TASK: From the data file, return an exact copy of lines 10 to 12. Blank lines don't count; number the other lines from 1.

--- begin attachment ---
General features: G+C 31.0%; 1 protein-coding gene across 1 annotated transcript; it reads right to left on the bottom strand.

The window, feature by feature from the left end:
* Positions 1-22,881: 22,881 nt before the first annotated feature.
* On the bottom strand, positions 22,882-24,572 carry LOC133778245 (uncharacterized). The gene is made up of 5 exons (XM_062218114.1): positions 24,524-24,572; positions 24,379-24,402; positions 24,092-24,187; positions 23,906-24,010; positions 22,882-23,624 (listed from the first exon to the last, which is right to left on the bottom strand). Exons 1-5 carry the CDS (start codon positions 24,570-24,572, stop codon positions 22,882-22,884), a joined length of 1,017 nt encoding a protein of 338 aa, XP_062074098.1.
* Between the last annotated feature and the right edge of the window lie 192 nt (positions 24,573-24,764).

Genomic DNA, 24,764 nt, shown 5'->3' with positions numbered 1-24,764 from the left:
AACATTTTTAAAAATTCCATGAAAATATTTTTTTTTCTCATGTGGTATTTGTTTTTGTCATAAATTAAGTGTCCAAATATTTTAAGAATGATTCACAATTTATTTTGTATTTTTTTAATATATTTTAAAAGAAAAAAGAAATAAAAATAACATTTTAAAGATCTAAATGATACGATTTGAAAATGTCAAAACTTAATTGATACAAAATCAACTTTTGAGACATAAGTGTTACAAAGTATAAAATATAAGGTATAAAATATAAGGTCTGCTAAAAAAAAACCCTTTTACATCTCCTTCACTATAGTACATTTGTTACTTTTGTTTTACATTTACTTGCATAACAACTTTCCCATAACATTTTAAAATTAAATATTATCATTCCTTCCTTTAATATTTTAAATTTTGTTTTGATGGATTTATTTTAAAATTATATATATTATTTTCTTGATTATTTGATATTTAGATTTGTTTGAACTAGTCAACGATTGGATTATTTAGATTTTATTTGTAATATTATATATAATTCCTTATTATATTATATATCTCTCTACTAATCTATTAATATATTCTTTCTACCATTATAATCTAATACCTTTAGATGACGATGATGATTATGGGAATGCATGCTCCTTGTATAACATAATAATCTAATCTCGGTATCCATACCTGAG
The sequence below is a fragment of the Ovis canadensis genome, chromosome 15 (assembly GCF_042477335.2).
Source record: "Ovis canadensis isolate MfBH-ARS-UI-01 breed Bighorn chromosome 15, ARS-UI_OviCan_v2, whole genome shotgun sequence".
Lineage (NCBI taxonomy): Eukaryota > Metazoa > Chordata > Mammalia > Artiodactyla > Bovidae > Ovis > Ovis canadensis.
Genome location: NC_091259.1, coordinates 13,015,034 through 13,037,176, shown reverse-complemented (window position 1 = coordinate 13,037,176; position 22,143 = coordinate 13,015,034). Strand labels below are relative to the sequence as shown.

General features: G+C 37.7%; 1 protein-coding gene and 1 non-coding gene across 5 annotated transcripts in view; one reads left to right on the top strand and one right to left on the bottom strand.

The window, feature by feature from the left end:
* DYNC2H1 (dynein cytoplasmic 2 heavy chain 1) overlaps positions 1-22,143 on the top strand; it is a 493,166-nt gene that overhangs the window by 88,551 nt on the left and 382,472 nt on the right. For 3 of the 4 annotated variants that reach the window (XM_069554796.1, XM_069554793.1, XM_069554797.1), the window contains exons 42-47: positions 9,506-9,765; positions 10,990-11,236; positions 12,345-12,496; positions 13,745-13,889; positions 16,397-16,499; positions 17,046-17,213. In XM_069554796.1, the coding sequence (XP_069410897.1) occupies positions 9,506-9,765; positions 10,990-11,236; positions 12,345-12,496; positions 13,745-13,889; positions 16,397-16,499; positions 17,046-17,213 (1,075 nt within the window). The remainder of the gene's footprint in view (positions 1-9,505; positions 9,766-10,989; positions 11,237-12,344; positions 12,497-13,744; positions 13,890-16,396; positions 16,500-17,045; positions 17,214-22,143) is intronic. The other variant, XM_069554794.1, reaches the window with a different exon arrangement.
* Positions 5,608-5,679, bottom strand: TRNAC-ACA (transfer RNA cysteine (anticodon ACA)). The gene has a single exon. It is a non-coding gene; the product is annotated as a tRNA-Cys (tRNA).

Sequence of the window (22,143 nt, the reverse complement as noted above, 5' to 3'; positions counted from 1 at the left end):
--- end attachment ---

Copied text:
Lineage (NCBI taxonomy): Eukaryota > Metazoa > Chordata > Mammalia > Artiodactyla > Bovidae > Ovis > Ovis canadensis.
Genome location: NC_091259.1, coordinates 13,015,034 through 13,037,176, shown reverse-complemented (window position 1 = coordinate 13,037,176; position 22,143 = coordinate 13,015,034). Strand labels below are relative to the sequence as shown.

General features: G+C 37.7%; 1 protein-coding gene and 1 non-coding gene across 5 annotated transcripts in view; one reads left to right on the top strand and one right to left on the bottom strand.